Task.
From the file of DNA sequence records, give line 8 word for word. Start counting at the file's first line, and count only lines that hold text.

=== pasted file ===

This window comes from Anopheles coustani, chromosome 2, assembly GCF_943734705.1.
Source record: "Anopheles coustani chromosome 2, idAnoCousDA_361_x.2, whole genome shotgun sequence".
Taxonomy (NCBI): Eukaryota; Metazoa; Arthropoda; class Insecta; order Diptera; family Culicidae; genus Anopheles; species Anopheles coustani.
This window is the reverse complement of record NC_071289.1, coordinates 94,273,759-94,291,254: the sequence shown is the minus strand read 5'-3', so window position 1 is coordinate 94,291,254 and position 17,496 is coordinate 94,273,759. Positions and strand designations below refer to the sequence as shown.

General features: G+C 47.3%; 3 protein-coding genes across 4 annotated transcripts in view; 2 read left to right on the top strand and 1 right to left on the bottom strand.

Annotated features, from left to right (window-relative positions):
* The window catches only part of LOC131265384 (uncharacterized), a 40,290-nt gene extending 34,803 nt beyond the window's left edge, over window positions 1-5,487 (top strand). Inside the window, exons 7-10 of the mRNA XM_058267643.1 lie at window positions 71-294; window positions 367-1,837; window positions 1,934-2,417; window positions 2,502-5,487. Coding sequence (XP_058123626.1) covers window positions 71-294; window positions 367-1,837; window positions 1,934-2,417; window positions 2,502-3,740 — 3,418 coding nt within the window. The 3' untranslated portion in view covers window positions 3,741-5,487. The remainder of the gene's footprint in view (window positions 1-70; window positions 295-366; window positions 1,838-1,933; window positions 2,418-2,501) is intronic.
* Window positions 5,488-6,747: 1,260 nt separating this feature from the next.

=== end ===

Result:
* Window positions 5,488-6,747: 1,260 nt separating this feature from the next.